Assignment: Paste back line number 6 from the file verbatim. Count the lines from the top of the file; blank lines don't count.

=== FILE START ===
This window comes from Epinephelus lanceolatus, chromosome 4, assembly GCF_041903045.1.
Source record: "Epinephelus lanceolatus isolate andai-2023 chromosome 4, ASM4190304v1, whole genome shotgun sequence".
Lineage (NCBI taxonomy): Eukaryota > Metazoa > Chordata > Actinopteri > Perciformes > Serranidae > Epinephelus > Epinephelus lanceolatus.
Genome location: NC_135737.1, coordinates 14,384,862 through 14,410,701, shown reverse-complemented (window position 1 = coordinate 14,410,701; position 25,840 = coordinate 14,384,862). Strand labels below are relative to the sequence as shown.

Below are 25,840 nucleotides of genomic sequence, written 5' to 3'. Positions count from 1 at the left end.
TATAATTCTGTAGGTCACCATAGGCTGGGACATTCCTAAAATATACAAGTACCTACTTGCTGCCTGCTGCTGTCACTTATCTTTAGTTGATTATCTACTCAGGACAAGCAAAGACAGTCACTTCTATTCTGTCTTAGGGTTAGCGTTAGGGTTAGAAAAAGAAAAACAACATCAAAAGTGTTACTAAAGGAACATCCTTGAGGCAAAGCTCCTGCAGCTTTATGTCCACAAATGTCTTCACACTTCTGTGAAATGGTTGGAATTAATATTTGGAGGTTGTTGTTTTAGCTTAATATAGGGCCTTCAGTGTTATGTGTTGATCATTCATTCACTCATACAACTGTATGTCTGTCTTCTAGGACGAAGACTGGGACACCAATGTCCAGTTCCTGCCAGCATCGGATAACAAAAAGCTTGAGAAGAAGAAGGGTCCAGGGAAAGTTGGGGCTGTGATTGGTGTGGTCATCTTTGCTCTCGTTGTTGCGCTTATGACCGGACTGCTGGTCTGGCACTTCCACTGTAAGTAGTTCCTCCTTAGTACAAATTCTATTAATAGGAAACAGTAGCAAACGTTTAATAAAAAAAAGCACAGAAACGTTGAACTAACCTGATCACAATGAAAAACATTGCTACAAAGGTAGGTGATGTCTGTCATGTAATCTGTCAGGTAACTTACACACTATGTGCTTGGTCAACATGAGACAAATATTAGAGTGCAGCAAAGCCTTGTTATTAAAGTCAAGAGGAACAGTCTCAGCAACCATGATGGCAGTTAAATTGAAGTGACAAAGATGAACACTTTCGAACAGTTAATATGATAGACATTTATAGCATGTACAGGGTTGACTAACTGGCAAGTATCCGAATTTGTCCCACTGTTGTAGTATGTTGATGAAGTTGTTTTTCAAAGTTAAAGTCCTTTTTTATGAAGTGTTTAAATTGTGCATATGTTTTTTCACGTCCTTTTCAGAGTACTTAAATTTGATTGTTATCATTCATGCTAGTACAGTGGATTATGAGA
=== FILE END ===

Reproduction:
TATAATTCTGTAGGTCACCATAGGCTGGGACATTCCTAAAATATACAAGTACCTACTTGCTGCCTGCTGCTGTCACTTATCTTTAGTTGATTATCTACTCAGGACAAGCAAAGACAGTCACTTCTATTCTGTCTTAGGGTTAGCGTTAGGGTTAGAAAAAGAAAAACAACATCAAAAGTGTTACTAAAGGAACATCCTTGAGGCAAAGCTCCTGCAGCTTTATGTCCACAAATGTCTTCACACTTCTGTGAAATGGTTGGAATTAATATTTGGAGGTTGTTGTTTTAGCTTAATATAGGGCCTTCAGTGTTATGTGTTGATCATTCATTCACTCATACAACTGTATGTCTGTCTTCTAGGACGAAGACTGGGACACCAATGTCCAGTTCCTGCCAGCATCGGATAACAAAAAGCTTGAGAAGAAGAAGGGTCCAGGGAAAGTTGGGGCTGTGATTGGTGTGGTCATCTTTGCTCTCGTTGTTGCGCTTATGACCGGACTGCTGGTCTGGCACTTCCACTGTAAGTAGTTCCTCCTTAGTACAAATTCTATTAATAGGAAACAGTAGCAAACGTTTAATAAAAAAAAGCACAGAAACGTTGAACTAACCTGATCACAATGAAAAACATTGCTACAAAGGTAGGTGATGTCTGTCATGTAATCTGTCAGGTAACTTACACACTATGTGCTTGGTCAACATGAGACAAATATTAGAGTGCAGCAAAGCCTTGTTATTAAAGTCAAGAGGAACAGTCTCAGCAACCATGATGGCAGTTAAATTGAAGTGACAAAGATGAACACTTTCGAACAGTTAATATGATAGACATTTATAGCATGTACAGGGTTGACTAACTGGCAAGTATCCGAATTTGTCCCACTGTTGTAGTATGTTGATGAAGTTGTTTTTCAAAGTTAAAGTCCTTTTTTATGAAGTGTTTAAATTGTGCATATGTTTTTTCACGTCCTTTTCAGAGTACTTAAATTTGATTGTTATCATTCATGCTAGTACAGTGGATTATGAGA